PORTLAND, Ore. (AP) — A man who pleaded guilty to committing a bias crime against an Asian American man will participate in restorative justice instead of more time in jail, Multnomah County prosecutors said Friday.
Daniel Hutchens, 38, was convicted of a second-degree bias crime for punching the man at a Portland light rail stop in December, The Oregonian/OregonLive reported.
He approached the man, who was waiting for the MAX, asked him, “Are you Chinese?” and punched him in the face, officials said.
The victim, who has not been publicly identified, asked Judge Nan Waller for a resolution that didn’t include additional jail time, prosecutors said. Hutchens spent more than 100 days in custody.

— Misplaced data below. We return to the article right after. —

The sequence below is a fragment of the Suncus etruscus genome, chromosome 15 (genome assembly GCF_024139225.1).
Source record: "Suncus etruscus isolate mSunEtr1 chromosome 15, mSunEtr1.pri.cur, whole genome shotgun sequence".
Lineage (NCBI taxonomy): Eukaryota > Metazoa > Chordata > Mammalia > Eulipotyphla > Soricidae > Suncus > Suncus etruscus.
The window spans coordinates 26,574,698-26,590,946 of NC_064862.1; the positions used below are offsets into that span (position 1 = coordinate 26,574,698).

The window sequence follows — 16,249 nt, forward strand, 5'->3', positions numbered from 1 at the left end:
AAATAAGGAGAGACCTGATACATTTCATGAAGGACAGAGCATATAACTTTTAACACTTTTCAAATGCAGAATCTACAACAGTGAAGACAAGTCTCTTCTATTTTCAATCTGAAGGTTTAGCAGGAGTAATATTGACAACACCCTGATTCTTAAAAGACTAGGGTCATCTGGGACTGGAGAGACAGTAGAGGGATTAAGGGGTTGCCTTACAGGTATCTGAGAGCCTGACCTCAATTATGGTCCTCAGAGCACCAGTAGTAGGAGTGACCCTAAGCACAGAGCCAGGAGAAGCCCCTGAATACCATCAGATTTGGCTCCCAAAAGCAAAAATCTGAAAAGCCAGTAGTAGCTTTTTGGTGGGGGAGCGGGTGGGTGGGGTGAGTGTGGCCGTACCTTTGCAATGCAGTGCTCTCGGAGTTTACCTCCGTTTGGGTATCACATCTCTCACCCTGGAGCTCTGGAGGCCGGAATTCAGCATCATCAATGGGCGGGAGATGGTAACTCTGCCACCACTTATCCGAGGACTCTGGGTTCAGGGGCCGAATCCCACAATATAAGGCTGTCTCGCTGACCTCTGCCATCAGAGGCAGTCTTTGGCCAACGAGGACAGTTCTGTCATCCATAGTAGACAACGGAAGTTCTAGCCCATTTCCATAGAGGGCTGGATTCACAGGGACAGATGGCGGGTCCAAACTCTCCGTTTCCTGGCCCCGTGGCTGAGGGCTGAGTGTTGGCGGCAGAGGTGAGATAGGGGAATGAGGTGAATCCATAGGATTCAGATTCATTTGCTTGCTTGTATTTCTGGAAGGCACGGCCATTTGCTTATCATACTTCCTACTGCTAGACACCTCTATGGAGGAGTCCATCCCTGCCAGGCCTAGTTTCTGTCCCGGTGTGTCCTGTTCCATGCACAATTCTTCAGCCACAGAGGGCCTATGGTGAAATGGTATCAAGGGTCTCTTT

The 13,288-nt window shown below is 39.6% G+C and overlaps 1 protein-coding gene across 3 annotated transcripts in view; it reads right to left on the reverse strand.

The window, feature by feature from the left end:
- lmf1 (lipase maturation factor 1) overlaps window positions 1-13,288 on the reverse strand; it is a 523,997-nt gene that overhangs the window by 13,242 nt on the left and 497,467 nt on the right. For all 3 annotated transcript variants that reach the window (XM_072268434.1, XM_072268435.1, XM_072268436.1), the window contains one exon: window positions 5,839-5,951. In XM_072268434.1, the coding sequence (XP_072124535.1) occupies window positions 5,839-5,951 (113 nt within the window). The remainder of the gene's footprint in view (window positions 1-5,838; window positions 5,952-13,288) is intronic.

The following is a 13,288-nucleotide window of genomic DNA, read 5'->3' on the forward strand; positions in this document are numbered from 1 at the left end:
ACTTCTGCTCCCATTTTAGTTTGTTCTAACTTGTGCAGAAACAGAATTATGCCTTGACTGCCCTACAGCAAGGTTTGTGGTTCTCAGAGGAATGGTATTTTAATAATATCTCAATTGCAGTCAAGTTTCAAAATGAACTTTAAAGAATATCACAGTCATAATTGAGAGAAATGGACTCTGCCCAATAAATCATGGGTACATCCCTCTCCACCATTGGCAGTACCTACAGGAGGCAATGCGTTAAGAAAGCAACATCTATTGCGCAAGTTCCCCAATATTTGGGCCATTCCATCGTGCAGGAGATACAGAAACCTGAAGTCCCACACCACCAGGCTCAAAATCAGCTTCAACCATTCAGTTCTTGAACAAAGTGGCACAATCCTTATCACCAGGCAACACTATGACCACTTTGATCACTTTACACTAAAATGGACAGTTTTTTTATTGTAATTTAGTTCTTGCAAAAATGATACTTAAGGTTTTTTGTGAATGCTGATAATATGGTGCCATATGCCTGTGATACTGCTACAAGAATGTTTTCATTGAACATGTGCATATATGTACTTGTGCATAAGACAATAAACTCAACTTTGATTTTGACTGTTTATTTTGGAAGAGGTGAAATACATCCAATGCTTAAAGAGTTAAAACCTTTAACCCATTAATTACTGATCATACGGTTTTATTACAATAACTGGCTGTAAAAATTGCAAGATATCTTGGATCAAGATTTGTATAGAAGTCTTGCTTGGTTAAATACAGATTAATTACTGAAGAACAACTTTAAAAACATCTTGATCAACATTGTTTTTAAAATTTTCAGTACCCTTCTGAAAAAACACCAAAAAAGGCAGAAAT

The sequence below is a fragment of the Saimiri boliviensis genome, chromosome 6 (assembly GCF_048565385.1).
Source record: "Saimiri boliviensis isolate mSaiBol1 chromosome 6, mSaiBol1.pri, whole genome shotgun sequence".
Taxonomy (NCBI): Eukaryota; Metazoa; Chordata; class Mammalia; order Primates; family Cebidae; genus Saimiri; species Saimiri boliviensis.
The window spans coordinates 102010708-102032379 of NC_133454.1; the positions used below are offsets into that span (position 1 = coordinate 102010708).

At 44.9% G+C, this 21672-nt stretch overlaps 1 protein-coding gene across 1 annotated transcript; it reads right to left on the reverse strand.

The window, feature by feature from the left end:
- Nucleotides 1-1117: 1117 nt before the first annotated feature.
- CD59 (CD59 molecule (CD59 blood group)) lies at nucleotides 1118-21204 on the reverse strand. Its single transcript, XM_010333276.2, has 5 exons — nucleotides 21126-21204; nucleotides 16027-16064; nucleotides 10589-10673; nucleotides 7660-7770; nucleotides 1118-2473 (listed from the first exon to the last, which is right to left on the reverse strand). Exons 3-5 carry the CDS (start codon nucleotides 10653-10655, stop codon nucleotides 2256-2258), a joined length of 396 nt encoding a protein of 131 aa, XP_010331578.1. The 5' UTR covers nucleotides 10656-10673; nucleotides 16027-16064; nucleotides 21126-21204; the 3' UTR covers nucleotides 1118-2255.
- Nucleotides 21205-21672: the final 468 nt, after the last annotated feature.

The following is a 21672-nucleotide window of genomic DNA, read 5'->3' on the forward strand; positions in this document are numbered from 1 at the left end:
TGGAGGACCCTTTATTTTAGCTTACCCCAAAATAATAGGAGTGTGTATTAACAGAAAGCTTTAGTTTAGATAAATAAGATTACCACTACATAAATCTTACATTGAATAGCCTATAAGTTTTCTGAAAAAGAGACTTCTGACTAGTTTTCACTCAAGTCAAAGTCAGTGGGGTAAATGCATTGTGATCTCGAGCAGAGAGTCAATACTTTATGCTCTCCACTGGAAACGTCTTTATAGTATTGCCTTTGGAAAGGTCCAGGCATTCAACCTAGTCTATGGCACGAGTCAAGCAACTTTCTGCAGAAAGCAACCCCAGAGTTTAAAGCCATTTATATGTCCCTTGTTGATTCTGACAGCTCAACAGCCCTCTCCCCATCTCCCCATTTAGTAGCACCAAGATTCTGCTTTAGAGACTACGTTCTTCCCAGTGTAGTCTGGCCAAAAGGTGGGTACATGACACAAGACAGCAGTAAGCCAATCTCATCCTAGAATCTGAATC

Hutchens will write a letter of apology to the victim and engage in restorative justice dialogue facilitated by the Oregon Chinese Coalition, a local Chinese American advocacy group.
“Racially motivated violence will not be tolerated at any time, but education through accountability is one of the first steps we, as a city, can take towards resolving these injustices,” the Oregon Chinese Coalition said in a statement.
Hutchens will also be required to undergo drug, alcohol and mental health evaluations, complete any recommended treatment and will be on probation for 3 years.
Hate crimes targeting Asian people in major U.S. cities increased by nearly 150% in 2020, according to a study by the Center for the Study of Hate and Extremism at California State University, San Bernardino.